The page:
by Jenny Smiechowski –
The beginning of the school year is an exciting time for your kids. They get to start a new grade, reconnect with old friends, make new friends, and join in on their favorite after-school activities.
But it’s also a demanding time. They have books to read, homework to finish, and tests to take. And, after a summer spent away from the classroom, it can be hard to switch back into school mode.
Of course, some kids struggle with learning and concentration more than others. Those with ADHD or learning disabilities are particularly susceptible to distraction, concentration difficulties and restlessness in the classroom (1).
But, the truth is, every child could benefit from help staying focused and attentive at school. Luckily, as a parent, there’s a lot you can do to set your kids up for school-time success. Here are five of the best natural ways to boost your kids’ learning and focus this school year:
Meditation is one of the most scientifically-proven ways to turn your kid’s brain into a lean, mean learning machine. That’s because meditation has been shown to improve memory, reading comprehension and focus (2). In fact, a 2013 study from researchers at the University of California – Santa Barbara found that students who completed two weeks’ worth of mindfulness classes improved their scores on a verbal GRE test and working memory capacity test (2). They also reported less mind-wandering while taking the tests (2). Other studies found that meditation and mindfulness practices reduce stress, anxiety, and fatigue in students taking tests too (3).
Now, all of these studies were performed on college students, but the benefits of mindfulness and meditation apply to students of all ages—especially if your child struggles with ADHD. A 2003 study conducted by Australian researchers found that meditation significantly improved ADHD symptoms like hyperactivity and inattention in children between the ages of 4 and 12 (4).
Of course, if you have young kids (especially those with a tendency toward hyperactivity), you may be wondering how the heck you get them to sit down and meditate. Well, you can start by seeing if there are children’s meditation and yoga classes available in your area. You could also try one of the many kid-friendly meditations available online, like these three from the Chopra Center or this breath awareness meditation video for kids.
At first, sending your kids to school with a pack of chewing gum may sound like a bad idea. It’s bound to distract them, get stuck in someone’s hair or end up on the bottom of someone’s shoe, right?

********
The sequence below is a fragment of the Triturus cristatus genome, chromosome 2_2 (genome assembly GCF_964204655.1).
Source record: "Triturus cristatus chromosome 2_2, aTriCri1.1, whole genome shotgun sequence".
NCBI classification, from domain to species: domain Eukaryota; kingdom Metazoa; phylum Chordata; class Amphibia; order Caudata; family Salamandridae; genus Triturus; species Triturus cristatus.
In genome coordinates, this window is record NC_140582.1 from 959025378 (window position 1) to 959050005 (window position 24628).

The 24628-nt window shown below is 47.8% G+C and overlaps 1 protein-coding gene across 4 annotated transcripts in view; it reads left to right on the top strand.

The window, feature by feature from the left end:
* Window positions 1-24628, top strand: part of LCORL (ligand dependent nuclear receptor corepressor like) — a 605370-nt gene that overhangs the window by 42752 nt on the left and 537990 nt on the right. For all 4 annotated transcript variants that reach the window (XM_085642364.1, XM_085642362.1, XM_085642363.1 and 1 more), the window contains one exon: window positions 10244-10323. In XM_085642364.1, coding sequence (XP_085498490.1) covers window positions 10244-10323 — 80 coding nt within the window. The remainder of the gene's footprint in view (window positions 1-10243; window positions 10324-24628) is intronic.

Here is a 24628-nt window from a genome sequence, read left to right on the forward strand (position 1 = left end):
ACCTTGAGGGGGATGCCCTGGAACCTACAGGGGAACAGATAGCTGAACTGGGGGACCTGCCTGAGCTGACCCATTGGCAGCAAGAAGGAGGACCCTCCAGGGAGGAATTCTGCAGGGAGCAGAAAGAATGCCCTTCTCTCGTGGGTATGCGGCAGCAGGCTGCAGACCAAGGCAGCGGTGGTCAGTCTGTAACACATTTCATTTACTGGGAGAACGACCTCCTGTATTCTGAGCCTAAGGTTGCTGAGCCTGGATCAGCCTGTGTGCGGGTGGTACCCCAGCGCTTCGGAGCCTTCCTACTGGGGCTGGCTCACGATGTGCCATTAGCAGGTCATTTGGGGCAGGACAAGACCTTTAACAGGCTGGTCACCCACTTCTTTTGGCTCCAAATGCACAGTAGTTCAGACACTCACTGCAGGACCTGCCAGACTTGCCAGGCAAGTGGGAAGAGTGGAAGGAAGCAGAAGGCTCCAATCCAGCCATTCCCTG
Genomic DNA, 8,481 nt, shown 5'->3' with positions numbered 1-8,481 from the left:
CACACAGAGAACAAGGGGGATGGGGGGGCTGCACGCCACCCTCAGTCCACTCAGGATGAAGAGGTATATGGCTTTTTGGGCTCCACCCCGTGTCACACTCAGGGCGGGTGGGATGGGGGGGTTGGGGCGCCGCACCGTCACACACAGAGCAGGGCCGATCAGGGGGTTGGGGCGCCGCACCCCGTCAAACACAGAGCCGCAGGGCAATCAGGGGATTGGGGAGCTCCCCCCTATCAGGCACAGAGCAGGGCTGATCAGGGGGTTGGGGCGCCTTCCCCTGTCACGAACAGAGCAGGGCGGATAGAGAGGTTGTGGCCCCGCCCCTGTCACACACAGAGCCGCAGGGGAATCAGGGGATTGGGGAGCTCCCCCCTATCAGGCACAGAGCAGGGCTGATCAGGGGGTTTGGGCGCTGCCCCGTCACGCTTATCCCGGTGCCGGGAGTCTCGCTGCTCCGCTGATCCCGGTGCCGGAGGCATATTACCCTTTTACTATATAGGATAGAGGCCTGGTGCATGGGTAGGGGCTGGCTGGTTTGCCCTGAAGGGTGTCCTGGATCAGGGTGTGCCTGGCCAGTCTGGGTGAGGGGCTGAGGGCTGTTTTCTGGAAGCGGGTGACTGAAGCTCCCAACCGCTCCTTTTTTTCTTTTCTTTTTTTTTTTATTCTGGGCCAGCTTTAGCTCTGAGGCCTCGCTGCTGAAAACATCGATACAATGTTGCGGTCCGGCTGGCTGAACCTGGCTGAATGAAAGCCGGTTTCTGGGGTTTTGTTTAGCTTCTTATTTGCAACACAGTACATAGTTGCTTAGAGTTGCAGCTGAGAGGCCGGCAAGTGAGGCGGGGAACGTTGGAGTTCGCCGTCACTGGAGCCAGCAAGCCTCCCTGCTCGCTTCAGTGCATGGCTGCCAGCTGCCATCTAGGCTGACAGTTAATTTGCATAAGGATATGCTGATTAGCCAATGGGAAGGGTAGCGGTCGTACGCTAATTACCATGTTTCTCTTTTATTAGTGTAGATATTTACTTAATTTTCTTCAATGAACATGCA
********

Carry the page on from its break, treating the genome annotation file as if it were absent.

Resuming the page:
But, the truth is, as long as you teach your kids gum chewing etiquette (and check with their teachers to make sure it’s allowed), a piece of gum here and there can help your kids concentrate and become better learners. In fact, studies show that chewing gum can improve memory and concentration (5). And chewing gum is particularly helpful during tests and at homework time. A 2009 study found that eighth-graders who chewed gum while taking tests and working on homework improved their standardized math scores by three percent and got better final grades than students who didn’t chew gum during tests and study time (6).
If you do decide to try the gum-chewing method for better memory and concentration, make sure to choose a healthy brand of gum that isn’t packed with artificial ingredients like BHT and aspartame. There are some better brands available at most health food stores, including Xylichew, Spry and PUR (7).
One of the simplest ways to improve skills like concentration and memory is to use brain-boosting essential oils. A 2016 study from researchers at Northumbria University found that smelling rosemary can improve memory (8). And another study by the same researchers found that drinking peppermint tea enhances memory and alertness (8).
Now, you don’t need to send your kids to school with a thermos full of peppermint tea or even a full vial of essential oil, for that matter. Instead, try giving them an essential oil diffuser necklace with a few drops of peppermint or rosemary oil inside. You could also put a few drops of essential oils like rosemary and peppermint into an essential oil diffuser at home during homework time to aid your kids’ concentration and memory while they study. You may even want to try Native Remedies’ Fatigue Fighter™ Essential Oil Blend, which promotes energy, alertness and mental sharpness with essential oils like rosemary and peppermint, as well as other brain-supporting oils like cedarwood and eucalyptus.